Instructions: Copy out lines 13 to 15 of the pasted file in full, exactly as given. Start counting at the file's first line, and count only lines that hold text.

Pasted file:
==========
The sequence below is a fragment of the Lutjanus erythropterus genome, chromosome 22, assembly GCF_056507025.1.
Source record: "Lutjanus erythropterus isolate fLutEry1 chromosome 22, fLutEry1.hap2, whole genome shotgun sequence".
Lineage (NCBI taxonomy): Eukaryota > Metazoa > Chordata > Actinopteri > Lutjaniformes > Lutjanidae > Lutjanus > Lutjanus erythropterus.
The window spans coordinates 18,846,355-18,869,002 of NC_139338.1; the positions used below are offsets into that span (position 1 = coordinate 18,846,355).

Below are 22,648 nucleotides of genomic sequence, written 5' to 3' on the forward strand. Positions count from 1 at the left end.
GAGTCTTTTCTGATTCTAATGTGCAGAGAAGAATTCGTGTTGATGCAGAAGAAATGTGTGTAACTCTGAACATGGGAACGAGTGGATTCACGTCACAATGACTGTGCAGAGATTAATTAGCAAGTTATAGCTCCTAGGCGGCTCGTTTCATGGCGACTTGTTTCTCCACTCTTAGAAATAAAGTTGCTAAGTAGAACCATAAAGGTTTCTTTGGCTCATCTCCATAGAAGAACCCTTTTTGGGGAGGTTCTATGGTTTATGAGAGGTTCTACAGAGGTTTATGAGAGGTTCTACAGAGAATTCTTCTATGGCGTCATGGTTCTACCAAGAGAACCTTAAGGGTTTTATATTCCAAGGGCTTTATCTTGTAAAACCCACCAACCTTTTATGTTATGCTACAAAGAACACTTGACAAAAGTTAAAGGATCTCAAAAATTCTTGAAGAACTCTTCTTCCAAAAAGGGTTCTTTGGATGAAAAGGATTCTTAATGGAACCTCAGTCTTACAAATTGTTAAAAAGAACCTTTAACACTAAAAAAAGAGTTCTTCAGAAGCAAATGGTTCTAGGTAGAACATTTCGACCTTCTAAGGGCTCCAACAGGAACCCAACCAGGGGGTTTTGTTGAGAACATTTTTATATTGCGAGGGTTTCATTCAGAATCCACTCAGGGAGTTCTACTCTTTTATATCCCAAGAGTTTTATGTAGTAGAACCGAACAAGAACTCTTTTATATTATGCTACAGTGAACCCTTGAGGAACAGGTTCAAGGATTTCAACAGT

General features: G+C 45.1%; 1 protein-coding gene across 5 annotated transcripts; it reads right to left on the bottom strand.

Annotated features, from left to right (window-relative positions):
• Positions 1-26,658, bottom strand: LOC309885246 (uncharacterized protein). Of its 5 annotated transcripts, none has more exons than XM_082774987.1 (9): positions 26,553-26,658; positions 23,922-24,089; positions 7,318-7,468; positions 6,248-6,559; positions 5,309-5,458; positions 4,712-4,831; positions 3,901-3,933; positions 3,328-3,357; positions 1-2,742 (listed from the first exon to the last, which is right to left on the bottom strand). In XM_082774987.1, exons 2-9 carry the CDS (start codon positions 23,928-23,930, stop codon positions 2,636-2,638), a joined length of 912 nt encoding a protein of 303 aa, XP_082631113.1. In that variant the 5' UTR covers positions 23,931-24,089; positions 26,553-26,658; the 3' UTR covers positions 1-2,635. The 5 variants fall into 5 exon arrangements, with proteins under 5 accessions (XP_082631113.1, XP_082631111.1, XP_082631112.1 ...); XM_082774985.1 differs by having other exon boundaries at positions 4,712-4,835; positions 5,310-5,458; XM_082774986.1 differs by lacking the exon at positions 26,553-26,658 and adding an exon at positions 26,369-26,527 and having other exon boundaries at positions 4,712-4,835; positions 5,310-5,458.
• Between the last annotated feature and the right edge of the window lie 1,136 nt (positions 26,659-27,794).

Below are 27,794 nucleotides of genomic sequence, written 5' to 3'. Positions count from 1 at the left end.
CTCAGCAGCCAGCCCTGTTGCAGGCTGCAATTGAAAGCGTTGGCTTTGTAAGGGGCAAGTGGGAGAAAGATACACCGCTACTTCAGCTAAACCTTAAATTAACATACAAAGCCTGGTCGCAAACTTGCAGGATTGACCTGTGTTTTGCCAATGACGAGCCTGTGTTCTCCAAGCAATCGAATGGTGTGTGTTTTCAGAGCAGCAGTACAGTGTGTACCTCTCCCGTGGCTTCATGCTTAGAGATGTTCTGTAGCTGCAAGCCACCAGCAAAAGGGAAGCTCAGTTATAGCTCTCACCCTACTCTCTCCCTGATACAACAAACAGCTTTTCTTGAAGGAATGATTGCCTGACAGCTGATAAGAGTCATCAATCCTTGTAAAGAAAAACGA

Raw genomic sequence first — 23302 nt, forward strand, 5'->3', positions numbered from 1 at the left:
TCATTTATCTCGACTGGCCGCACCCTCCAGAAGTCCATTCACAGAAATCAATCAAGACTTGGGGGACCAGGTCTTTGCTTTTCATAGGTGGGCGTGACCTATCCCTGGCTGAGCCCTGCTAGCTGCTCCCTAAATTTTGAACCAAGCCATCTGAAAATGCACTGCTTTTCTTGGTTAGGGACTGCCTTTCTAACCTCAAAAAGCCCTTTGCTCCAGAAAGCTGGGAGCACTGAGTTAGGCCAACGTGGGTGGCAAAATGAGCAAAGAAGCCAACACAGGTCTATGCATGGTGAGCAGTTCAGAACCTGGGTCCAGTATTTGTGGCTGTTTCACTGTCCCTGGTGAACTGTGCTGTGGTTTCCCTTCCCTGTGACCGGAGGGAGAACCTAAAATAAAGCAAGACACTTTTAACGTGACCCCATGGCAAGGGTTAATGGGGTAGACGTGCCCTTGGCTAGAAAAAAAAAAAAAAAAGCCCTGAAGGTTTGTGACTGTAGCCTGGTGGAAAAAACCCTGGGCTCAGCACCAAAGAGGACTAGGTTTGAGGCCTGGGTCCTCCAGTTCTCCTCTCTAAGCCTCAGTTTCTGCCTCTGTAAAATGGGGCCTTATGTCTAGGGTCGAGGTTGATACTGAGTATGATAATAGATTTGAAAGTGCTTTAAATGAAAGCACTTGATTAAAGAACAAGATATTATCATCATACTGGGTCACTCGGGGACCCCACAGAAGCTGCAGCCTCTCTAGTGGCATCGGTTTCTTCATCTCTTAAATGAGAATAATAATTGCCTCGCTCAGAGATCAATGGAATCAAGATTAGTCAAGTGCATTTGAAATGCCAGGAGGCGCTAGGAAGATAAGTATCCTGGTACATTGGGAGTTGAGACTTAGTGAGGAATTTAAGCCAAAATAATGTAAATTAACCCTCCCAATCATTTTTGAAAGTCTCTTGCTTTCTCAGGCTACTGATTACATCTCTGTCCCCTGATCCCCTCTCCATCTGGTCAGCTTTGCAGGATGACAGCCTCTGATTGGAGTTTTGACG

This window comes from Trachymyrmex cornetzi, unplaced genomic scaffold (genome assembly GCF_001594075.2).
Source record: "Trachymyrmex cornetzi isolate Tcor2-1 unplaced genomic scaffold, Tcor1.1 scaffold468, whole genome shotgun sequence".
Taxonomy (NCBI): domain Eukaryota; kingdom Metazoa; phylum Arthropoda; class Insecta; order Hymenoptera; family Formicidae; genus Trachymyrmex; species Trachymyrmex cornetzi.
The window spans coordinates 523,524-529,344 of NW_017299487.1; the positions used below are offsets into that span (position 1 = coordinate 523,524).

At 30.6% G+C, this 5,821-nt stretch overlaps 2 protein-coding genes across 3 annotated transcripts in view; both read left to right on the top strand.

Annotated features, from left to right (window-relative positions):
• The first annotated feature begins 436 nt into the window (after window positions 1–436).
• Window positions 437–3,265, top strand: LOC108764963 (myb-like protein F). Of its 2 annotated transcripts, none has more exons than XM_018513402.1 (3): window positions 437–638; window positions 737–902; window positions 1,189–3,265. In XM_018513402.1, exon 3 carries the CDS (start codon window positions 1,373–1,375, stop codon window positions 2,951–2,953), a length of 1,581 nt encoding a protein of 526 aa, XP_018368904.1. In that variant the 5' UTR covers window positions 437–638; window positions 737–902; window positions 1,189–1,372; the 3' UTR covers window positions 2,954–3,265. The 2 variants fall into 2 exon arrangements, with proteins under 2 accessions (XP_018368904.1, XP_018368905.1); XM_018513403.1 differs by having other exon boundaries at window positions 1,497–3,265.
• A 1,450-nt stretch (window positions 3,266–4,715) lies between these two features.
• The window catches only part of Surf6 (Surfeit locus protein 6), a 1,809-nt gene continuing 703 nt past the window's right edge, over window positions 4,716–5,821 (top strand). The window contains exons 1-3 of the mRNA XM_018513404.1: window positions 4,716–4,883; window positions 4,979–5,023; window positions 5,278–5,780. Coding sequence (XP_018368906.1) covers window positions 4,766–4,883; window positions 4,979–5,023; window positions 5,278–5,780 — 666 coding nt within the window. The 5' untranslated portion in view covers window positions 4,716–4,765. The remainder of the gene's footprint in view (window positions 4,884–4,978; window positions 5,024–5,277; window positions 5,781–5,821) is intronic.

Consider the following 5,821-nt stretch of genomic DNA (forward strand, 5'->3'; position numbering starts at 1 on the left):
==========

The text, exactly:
Raw genomic sequence first — 23302 nt, forward strand, 5'->3', positions numbered from 1 at the left:
TCATTTATCTCGACTGGCCGCACCCTCCAGAAGTCCATTCACAGAAATCAATCAAGACTTGGGGGACCAGGTCTTTGCTTTTCATAGGTGGGCGTGACCTATCCCTGGCTGAGCCCTGCTAGCTGCTCCCTAAATTTTGAACCAAGCCATCTGAAAATGCACTGCTTTTCTTGGTTAGGGACTGCCTTTCTAACCTCAAAAAGCCCTTTGCTCCAGAAAGCTGGGAGCACTGAGTTAGGCCAACGTGGGTGGCAAAATGAGCAAAGAAGCCAACACAGGTCTATGCATGGTGAGCAGTTCAGAACCTGGGTCCAGTATTTGTGGCTGTTTCACTGTCCCTGGTGAACTGTGCTGTGGTTTCCCTTCCCTGTGACCGGAGGGAGAACCTAAAATAAAGCAAGACACTTTTAACGTGACCCCATGGCAAGGGTTAATGGGGTAGACGTGCCCTTGGCTAGAAAAAAAAAAAAAAAAGCCCTGAAGGTTTGTGACTGTAGCCTGGTGGAAAAAACCCTGGGCTCAGCACCAAAGAGGACTAGGTTTGAGGCCTGGGTCCTCCAGTTCTCCTCTCTAAGCCTCAGTTTCTGCCTCTGTAAAATGGGGCCTTATGTCTAGGGTCGAGGTTGATACTGAGTATGATAATAGATTTGAAAGTGCTTTAAATGAAAGCACTTGATTAAAGAACAAGATATTATCATCATACTGGGTCACTCGGGGACCCCACAGAAGCTGCAGCCTCTCTAGTGGCATCGGTTTCTTCATCTCTTAAATGAGAATAATAATTGCCTCGCTCAGAGATCAATGGAATCAAGATTAGTCAAGTGCATTTGAAATGCCAGGAGGCGCTAGGAAGATAAGTATCCTGGTACATTGGGAGTTGAGACTTAGTGAGGAATTTAAGCCAAAATAATGTAAATTAACCCTCCCAATCATTTTTGAAAGTCTCTTGCTTTCTCAGGCTACTGATTACATCTCTGTCCCCTGATCCCCTCTCCATCTGGTCAGCTTTGCAGGATGACAGCCTCTGATTGGAGTTTTGACG

This window comes from Trachymyrmex cornetzi, unplaced genomic scaffold (genome assembly GCF_001594075.2).